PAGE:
Man in £5 million debt as he struggled to pay school fees

Nigel Ford's picture
An article in the Daily Mail reveals a reversal in fortunes as a speculator's overseas venture ruined him

After his UK property business fell flat due to the slump in prices this guy took out a loan of £3.3 million against his mansion to invest in the property market in Romania so that his children could continue to board at their public schools. The enterprise was a con and he now faces the prospect of losing his Devon manor house and he and his family being left homeless.

His nightmare is compounded because not only does he not work but he refuses to let his children attend nearby state schools so they are hometaught by his wife which means she can't enter the labour market. One of the daughters who was originally down for 12 GCSEs is now only taking 5 (about half as many than she would at her nearest comprehensive school).

The whole situation would be laughable if there weren't young people whose futures are on hold.

A fool and his money...
Share on Twitter Share on Facebook

Be notified by email of each new post.


Adrian Elliott's picture
Fri, 13/01/2012 - 15:33

I think the fact that the article appeared in the Daily Mail is the key to this story. The guy has probably read the Mail for years and believes every anti-state school story he has ever read in it.

Richard Desmond is an awful,truly dreadful man but why is he apparently the only person in either the media or political world who is prepared to treat Paul Dacre with the contempt he deserves?

Mind it is a bit like hearing Hitler criticising Stalin and trying to decide which to support.

ChampagneSocialistNetwork's picture
Sat, 14/01/2012 - 21:58

What is wrong with you people? the term fascism springs to mind.
If he doesnt want to send his children to the local grubby comp which your lobby preaches holier than thou but do whatever you can to keep your own children away from or get them tutored to compensate for the poor standards.
this is none of your busniess it for the family to decide whats best not you. On average if his daughter was to the local comp she would probally be expected to attain 5 Gcses if she were lucky anyway as the national average and there would only be about a 50% chance and also her grades would be based on what paper the comp alows her to take. Most of them are so lazy and obsessed with targets that aslong as an easy C is achieved they dont care about aspirations.

Rebecca Hanson's picture
Sat, 14/01/2012 - 23:05

Hello ChampagneSocialistNetwork.

"if his daughter was to the local comp she would probally be expected to attain 5 Gcses if she were lucky anyway as the national average and there would only be about a 50% chance and also her grades would be based on what paper the comp alows her to take. Most of them are so lazy and obsessed with targets that aslong as an easy C is achieved they dont care about aspirations."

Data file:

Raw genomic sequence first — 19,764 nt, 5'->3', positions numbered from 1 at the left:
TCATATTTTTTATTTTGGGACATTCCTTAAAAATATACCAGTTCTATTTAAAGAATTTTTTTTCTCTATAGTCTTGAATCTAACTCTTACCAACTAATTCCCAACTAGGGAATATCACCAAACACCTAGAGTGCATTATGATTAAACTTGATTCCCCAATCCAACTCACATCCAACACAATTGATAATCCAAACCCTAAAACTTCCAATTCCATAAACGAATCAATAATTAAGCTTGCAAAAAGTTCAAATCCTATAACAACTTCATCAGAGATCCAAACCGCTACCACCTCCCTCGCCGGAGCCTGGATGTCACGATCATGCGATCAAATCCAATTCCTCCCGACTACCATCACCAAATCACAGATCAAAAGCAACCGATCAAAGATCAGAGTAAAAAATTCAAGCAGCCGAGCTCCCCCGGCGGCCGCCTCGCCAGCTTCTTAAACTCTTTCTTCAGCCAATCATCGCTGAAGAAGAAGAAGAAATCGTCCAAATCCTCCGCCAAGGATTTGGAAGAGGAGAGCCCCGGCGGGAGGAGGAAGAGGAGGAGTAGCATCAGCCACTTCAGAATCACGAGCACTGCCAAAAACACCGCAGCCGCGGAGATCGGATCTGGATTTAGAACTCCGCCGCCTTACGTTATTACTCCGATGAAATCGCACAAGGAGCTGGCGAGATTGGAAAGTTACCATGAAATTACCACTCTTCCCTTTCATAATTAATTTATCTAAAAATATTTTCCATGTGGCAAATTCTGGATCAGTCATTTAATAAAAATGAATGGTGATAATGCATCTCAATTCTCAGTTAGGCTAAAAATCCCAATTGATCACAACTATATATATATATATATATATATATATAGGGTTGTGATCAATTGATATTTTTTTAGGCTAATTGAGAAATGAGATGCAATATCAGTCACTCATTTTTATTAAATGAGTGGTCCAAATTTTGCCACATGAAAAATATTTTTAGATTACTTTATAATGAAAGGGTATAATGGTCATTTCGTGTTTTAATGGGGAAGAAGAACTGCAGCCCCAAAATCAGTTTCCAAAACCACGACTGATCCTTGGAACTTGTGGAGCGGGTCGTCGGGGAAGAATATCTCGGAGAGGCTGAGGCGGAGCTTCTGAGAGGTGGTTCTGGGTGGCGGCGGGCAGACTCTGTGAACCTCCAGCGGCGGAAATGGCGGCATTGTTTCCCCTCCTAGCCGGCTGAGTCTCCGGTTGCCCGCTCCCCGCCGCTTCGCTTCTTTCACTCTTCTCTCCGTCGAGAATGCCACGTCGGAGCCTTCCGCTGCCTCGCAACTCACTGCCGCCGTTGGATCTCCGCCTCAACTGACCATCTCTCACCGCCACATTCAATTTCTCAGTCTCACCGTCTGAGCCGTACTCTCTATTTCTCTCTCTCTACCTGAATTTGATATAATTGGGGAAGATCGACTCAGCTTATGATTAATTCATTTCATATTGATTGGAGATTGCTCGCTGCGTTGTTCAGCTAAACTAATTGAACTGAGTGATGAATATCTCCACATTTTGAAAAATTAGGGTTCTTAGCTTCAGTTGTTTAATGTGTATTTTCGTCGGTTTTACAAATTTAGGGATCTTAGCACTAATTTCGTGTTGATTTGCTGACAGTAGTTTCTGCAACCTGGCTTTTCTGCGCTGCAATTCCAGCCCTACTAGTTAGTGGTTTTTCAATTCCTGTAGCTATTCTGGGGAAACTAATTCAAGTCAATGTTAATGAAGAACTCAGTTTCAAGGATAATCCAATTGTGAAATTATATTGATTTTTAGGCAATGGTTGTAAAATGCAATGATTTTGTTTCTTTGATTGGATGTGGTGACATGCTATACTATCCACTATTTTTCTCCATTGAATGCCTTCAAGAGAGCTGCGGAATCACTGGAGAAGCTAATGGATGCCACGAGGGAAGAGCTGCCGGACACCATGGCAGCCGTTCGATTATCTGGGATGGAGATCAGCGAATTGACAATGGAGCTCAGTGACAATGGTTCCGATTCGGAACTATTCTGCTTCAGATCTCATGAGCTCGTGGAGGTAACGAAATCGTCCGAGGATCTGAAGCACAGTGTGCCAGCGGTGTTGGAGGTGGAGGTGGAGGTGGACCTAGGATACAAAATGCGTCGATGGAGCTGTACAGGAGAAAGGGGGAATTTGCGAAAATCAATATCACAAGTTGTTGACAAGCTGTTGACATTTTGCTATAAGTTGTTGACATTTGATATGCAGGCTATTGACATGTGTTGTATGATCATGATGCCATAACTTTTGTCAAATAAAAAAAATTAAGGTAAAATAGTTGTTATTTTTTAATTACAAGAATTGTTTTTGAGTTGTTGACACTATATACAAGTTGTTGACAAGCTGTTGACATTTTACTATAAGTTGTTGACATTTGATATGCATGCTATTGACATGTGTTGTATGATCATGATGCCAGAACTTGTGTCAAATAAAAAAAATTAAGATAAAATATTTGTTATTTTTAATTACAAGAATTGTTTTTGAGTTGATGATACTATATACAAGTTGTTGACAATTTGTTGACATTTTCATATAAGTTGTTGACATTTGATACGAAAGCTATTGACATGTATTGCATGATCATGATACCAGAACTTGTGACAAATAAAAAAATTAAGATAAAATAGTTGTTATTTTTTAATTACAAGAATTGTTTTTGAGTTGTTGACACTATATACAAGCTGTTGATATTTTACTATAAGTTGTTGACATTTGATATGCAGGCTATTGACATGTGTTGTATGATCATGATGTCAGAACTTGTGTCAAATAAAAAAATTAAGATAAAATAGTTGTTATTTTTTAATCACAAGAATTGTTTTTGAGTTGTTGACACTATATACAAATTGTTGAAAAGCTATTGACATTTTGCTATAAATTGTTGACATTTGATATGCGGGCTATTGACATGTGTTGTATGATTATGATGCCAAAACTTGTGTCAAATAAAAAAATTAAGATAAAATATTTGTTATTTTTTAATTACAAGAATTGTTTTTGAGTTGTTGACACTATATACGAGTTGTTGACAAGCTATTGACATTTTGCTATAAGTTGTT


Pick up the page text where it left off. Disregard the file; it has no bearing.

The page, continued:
It that what happened to you at your local comp?

ChampagneSocialistNetwork's picture
Sun, 15/01/2012 - 01:05

"It that what happened to you at your local comp?"

Most are like that if you try to state otherwise then you are in blatant denial. The shocking thing is I could name atleast five schools that were worse than the one I went to. Since
the gangs that infested those schools became prevalently entwined into the social fabric of the one I went to through random events and certain contacts/enemies they had there.
I saw it and I lived it not so long ago myself nearly 5 years ago I managed to escape but the damage had already been done. I wouldnt wish it on my worse enemies children such a fate.
No actually I didnt go to my local comp since my address didnt qualify me to go to my "local" comps that were close to being called decent which had a clever radius (laughable distance) catchment trick that priotized the middle-class kids from expensive houses while the rest had to pick from the bottom of the barrel schools as my mother did for me. Therefore I had to go to two different boroughs for my education both schools were ****.
the ones where I did qualify near where I lived were basically ghettos made out of the problem kids and trouble makers leftovers that the "upmarket" comps managed to uproot from their entry admissions using genius catchment radius anyone who wasnt. Also I should add one school is particular had a such a low pass rate even after millions had been spent on expensive buildings. But back onto your main question did this happen at my comp? Yes
Did such an experience lead me to becoming anti-comp and anti anyone who propels it to be something which is not that is a good thing? yes
Its not even my own experience that lead me to such views is watching what it did to my peers that convinced me.

Janet Downs's picture
Sun, 15/01/2012 - 09:28

ChampageSocialistNetwork - your complaint is actually a call for a system which ensures a good, local school for every child. Your schools were neither local, nor fully-comprehensive. Your nearest school was comprehensive in name only as its intake was skewed towards more advantaged pupils, less challenging pupils. You are condemning a fully-comprehensive system based on your personal experience of schools which by your own admission were not comprehensive.